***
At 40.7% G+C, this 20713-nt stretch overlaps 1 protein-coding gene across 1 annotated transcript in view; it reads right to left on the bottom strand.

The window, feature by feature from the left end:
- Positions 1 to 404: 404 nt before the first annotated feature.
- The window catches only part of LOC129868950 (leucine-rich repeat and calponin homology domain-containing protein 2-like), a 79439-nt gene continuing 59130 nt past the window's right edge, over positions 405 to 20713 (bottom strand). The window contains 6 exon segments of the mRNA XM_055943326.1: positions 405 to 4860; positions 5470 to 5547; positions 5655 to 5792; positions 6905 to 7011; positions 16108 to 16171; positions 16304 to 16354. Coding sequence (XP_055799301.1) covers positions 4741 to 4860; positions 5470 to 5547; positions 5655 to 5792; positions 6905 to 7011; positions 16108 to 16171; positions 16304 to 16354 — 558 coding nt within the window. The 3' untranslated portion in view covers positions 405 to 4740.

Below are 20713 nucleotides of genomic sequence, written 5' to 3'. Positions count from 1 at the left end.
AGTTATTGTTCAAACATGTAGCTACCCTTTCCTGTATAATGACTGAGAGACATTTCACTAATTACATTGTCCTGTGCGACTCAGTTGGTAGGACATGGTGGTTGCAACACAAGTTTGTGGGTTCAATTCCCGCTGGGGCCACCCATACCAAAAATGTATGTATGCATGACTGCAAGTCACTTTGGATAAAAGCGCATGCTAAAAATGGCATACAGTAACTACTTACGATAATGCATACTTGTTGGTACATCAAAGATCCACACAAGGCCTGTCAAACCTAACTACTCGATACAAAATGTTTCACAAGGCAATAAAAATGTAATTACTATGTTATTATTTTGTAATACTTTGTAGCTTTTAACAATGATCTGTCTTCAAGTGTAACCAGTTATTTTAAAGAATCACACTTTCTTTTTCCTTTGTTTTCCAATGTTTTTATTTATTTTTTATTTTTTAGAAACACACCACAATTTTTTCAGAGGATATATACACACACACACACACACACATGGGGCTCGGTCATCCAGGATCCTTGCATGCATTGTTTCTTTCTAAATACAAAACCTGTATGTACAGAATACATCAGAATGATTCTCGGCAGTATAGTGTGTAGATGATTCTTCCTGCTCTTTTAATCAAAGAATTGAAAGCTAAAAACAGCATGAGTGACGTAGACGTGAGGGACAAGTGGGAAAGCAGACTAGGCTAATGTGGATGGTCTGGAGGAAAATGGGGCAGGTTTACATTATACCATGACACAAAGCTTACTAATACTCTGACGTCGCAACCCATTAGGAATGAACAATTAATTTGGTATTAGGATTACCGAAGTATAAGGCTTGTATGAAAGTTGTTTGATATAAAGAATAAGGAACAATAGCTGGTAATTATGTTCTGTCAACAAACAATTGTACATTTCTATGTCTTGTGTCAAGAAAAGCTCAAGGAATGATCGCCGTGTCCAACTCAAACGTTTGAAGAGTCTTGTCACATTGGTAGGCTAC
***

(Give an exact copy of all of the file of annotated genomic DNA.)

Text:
At 40.7% G+C, this 20713-nt stretch overlaps 1 protein-coding gene across 1 annotated transcript in view; it reads right to left on the bottom strand.

The window, feature by feature from the left end:
- Positions 1 to 404: 404 nt before the first annotated feature.
- The window catches only part of LOC129868950 (leucine-rich repeat and calponin homology domain-containing protein 2-like), a 79439-nt gene continuing 59130 nt past the window's right edge, over positions 405 to 20713 (bottom strand). The window contains 6 exon segments of the mRNA XM_055943326.1: positions 405 to 4860; positions 5470 to 5547; positions 5655 to 5792; positions 6905 to 7011; positions 16108 to 16171; positions 16304 to 16354. Coding sequence (XP_055799301.1) covers positions 4741 to 4860; positions 5470 to 5547; positions 5655 to 5792; positions 6905 to 7011; positions 16108 to 16171; positions 16304 to 16354 — 558 coding nt within the window. The 3' untranslated portion in view covers positions 405 to 4740.

Below are 20713 nucleotides of genomic sequence, written 5' to 3'. Positions count from 1 at the left end.
AGTTATTGTTCAAACATGTAGCTACCCTTTCCTGTATAATGACTGAGAGACATTTCACTAATTACATTGTCCTGTGCGACTCAGTTGGTAGGACATGGTGGTTGCAACACAAGTTTGTGGGTTCAATTCCCGCTGGGGCCACCCATACCAAAAATGTATGTATGCATGACTGCAAGTCACTTTGGATAAAAGCGCATGCTAAAAATGGCATACAGTAACTACTTACGATAATGCATACTTGTTGGTACATCAAAGATCCACACAAGGCCTGTCAAACCTAACTACTCGATACAAAATGTTTCACAAGGCAATAAAAATGTAATTACTATGTTATTATTTTGTAATACTTTGTAGCTTTTAACAATGATCTGTCTTCAAGTGTAACCAGTTATTTTAAAGAATCACACTTTCTTTTTCCTTTGTTTTCCAATGTTTTTATTTATTTTTTATTTTTTAGAAACACACCACAATTTTTTCAGAGGATATATACACACACACACACACACACATGGGGCTCGGTCATCCAGGATCCTTGCATGCATTGTTTCTTTCTAAATACAAAACCTGTATGTACAGAATACATCAGAATGATTCTCGGCAGTATAGTGTGTAGATGATTCTTCCTGCTCTTTTAATCAAAGAATTGAAAGCTAAAAACAGCATGAGTGACGTAGACGTGAGGGACAAGTGGGAAAGCAGACTAGGCTAATGTGGATGGTCTGGAGGAAAATGGGGCAGGTTTACATTATACCATGACACAAAGCTTACTAATACTCTGACGTCGCAACCCATTAGGAATGAACAATTAATTTGGTATTAGGATTACCGAAGTATAAGGCTTGTATGAAAGTTGTTTGATATAAAGAATAAGGAACAATAGCTGGTAATTATGTTCTGTCAACAAACAATTGTACATTTCTATGTCTTGTGTCAAGAAAAGCTCAAGGAATGATCGCCGTGTCCAACTCAAACGTTTGAAGAGTCTTGTCACATTGGTAGGCTAC